The most interesting thing in mobile and location in 2014 is the connected vehicle. Back in the early 1990s, a bigger vision of smarter highways began to be explored. The technology was refined, and resulted in successful demos of cars talking to each other and to roadside infrastructure like traffic lights. If you lived in Southern California, you might remember seeing platoons of automated vehicles zipping along a closed section of Route 15.
Since those heady days, the timing and visioning for smart highways and vehicles were tempered by the massive cost of the infrastructure required. Now we are seeing the “connected vehicle” starting to roll out of the doors of dealerships, but with a different and more limited type of connectivity than we started to envision in the 1990s.
Reminiscent of the mission started decades ago, a new year-long “smart car” project and demo will be held in Ann Arbor, Michigan. The objective of the smart car project is to determine whether wireless communication between vehicles can improve safety Three thousand cars, buses and trucks will utilize data recorders and a technology similar to Wi-Fi that can transmit information about accidents or hazardous traffic conditions.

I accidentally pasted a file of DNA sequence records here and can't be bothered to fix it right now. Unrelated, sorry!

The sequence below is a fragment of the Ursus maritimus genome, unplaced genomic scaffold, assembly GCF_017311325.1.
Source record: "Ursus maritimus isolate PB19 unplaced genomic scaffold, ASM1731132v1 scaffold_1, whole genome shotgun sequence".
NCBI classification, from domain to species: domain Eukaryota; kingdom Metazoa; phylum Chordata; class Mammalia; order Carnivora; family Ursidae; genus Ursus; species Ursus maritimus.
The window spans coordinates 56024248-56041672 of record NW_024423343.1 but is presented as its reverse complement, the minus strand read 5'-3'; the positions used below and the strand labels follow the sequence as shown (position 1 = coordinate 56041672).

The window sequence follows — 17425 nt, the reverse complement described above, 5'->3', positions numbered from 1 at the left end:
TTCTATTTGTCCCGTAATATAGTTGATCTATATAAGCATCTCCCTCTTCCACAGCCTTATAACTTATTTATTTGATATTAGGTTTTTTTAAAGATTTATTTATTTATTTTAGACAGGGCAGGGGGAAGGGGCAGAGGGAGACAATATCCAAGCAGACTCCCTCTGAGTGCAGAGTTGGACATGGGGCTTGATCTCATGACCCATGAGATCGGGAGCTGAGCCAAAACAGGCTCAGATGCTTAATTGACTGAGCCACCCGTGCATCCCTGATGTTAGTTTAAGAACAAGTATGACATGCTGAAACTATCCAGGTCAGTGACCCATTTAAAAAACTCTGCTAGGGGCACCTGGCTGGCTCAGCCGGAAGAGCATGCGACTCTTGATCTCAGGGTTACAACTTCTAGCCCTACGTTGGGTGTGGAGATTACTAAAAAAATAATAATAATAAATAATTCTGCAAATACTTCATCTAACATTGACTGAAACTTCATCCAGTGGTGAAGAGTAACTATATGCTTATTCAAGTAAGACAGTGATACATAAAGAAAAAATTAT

Drivers participating in the demo will be warned of sudden changes in traffic patterns or potential collisions through data transmitted from similarly equipped cars and roadside devices. Eight major automakers will provide vehicles and engineering assistance to the study.
Currently, some new car models are equipped with active safety devices that can alert drivers if they are drifting out of a traffic lane or traveling too close to another car. But the smart car demo differs because will share safety information with other smart cars on the road.
The smart car system can give drivers visual or audio warnings about sudden traffic changes experienced by another connected vehicle. Several cameras installed in the connected vehicles will also capture data on how the drivers respond to accidents and sudden changes in traffic conditions.
Today’s connected vehicle is sometimes referred to as a smartphone on wheels, a limited vision of what can be. Now is the time to determine if the savings of fewer accidents or increased capacity on our roads will outweigh the cost of new infrastructure and added functionality in vehicles.